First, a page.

LAS VEGAS — Harry Reid, the former Senate majority leader who remains the functional head of the Nevada Democrats, said on Sunday that caucuses should no longer be used to nominate candidates for president of the United States.
“Our Democratic Party did a good job,” Mr. Reid said in an email to The New York Times. “All caucuses should be a thing of the past. They don’t work for a multitude of reasons.”
Mr. Reid’s call to end caucuses adds to the growing momentum around the push for Democrats to shift their presidential nominating contests from caucuses to primaries.
It follows the fiasco this month in Iowa, when state party officials failed to report any results until 22 hours after caucuses began, and the slow-going count in Nevada, where just 60 percent of precincts have reported results in the more than 24 hours since most caucuses closed.
A few hours after his email exchange with The Times, Mr. Reid released a statement reiterating his call last week for Nevada to jump ahead of Iowa and New Hampshire on the presidential nominating calendar.
“I firmly believe that Nevada, with our broad diversity that truly reflects the rest of the country, should not just be among the early states,” Mr. Reid said. “We should be the first in the nation.”
He added, “I believe it’s time for the Democratic Party to move to primaries everywhere.”
The Democratic National Committee will not take up the matter of which states will get to go first in the next presidential contest until at least 2021, and no vote on the issue is likely until 2022.
The party began to move away from caucuses during the aftermath of the nasty 2016 race between Hillary Clinton, the eventual nominee, and Senator Bernie Sanders of Vermont.
After Mr. Sanders and his allies claimed he was cheated out of a caucus victory in Iowa because of irregularities in the reporting process, the Democratic National Committee incentivized caucus states to shift to primaries. Only Iowa, Nevada, North Dakota and Wyoming, along with three territories, are holding caucuses this year.
Still, Mr. Reid’s call to end caucuses is a remarkable statement from the man who is single-handedly responsible for Nevada’s caucuses occupying the third slot on the Democrats’ presidential nominating calendar.
He engineered Nevada’s shift to earlier in the year, just behind Iowa and Hampshire, for the 2008 presidential cycle. Nevada has since become ensconced, with those two states and South Carolina, at the beginning of both parties’ nominating processes.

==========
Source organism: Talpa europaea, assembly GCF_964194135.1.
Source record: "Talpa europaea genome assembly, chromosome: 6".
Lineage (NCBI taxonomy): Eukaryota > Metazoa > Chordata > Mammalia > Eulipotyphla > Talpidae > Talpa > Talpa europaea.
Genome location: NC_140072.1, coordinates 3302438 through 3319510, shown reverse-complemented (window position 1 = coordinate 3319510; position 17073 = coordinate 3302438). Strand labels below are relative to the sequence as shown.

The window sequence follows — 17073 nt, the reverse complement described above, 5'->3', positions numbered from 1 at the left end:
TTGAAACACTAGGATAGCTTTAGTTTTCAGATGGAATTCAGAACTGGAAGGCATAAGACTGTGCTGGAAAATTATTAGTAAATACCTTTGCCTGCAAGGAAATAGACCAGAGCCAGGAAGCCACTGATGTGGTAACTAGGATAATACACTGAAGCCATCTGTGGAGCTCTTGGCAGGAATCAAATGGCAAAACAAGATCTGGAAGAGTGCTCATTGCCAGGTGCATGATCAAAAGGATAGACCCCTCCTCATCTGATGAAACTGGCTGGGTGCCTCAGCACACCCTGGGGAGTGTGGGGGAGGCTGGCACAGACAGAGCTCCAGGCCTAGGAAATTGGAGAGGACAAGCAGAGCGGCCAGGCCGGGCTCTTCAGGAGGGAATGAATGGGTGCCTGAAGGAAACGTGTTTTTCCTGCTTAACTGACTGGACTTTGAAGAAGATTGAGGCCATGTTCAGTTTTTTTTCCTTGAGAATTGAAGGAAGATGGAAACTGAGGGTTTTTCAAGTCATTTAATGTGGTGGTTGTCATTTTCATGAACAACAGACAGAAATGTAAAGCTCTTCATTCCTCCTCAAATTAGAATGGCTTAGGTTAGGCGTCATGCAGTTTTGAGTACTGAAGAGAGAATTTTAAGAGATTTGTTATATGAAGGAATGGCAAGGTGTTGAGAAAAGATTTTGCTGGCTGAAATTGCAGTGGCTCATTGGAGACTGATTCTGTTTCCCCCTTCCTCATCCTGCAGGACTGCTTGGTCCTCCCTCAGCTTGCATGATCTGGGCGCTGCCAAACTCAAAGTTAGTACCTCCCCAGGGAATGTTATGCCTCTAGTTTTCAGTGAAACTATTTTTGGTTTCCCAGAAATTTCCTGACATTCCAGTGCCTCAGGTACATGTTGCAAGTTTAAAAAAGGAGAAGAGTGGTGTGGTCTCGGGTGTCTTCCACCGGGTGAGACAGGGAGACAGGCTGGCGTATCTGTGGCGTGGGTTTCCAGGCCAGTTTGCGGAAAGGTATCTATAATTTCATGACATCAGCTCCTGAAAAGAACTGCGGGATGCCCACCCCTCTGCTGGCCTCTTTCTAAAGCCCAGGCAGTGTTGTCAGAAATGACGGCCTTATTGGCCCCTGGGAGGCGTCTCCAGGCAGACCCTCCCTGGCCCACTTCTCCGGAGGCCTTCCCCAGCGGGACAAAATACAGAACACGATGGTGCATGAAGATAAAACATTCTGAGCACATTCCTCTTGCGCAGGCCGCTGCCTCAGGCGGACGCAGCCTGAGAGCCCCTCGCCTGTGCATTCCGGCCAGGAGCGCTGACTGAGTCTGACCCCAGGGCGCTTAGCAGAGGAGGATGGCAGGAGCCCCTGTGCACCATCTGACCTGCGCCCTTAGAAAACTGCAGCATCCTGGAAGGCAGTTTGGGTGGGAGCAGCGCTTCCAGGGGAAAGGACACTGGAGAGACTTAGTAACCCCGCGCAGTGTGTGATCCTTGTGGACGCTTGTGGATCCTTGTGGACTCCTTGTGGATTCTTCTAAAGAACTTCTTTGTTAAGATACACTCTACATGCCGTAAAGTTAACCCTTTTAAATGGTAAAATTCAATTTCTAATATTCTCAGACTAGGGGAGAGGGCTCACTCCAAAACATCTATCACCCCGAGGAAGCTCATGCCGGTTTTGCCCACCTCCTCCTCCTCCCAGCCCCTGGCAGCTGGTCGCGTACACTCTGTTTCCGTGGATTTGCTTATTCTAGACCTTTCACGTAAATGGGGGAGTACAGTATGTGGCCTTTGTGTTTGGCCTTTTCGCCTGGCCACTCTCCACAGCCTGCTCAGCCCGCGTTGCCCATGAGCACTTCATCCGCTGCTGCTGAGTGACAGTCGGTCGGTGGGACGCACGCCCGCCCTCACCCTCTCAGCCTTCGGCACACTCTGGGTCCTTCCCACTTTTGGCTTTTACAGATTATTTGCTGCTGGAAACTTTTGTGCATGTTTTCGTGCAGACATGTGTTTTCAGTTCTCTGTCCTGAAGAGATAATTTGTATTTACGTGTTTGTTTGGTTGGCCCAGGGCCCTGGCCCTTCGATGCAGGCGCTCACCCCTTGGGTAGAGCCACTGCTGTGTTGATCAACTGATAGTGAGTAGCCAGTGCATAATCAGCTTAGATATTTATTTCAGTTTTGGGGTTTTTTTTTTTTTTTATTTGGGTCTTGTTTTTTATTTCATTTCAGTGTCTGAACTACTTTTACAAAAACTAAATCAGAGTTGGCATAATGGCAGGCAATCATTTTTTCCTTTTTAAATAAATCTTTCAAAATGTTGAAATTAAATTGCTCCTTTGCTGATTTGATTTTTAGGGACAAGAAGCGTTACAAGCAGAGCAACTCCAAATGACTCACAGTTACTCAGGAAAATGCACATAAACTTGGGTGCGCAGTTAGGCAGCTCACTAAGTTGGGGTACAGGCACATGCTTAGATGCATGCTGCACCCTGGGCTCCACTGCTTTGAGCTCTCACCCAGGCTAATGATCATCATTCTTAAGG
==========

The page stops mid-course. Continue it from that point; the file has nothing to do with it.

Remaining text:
The Nevada Democrats have been slow to count and report caucus results partly thanks to new D.N.C. rules that require caucus sites to report not just the number of delegates won by each candidate, but also the raw number of supporters for each candidate.
The presidential campaign of Pete Buttigieg, the former mayor of South Bend, Ind., on Sunday cited “irregularities” in the results reported by Nevada Democrats and called on the state party to release a raft of new data. The results reported so far show Mr. Buttigieg in third place.
Both the Sanders and Buttigieg campaigns voiced grievances after Iowa’s caucuses and pointed to math errors in the allotment of delegates from precincts across the state. Iowa Democratic Party rules, however, declared that the caucus worksheets served as the official records, even if the math was incorrect.
Mr. Sanders, who lost Iowa to Mr. Buttigieg by a fraction of a delegate, claimed victory anyway because the raw supporter totals — recorded and released for the first time this year — showed him with 6,000 more votes than Mr. Buttigieg on the caucuses’ first alignment.
Nevada Democrats have previously sought to shift from a presidential caucus to a primary, but Republicans in control of state government have refused to fund presidential primary elections. Democrats now control every level of state government in the state, after Gov. Steve Sisolak won the governorship in the 2018 midterm elections.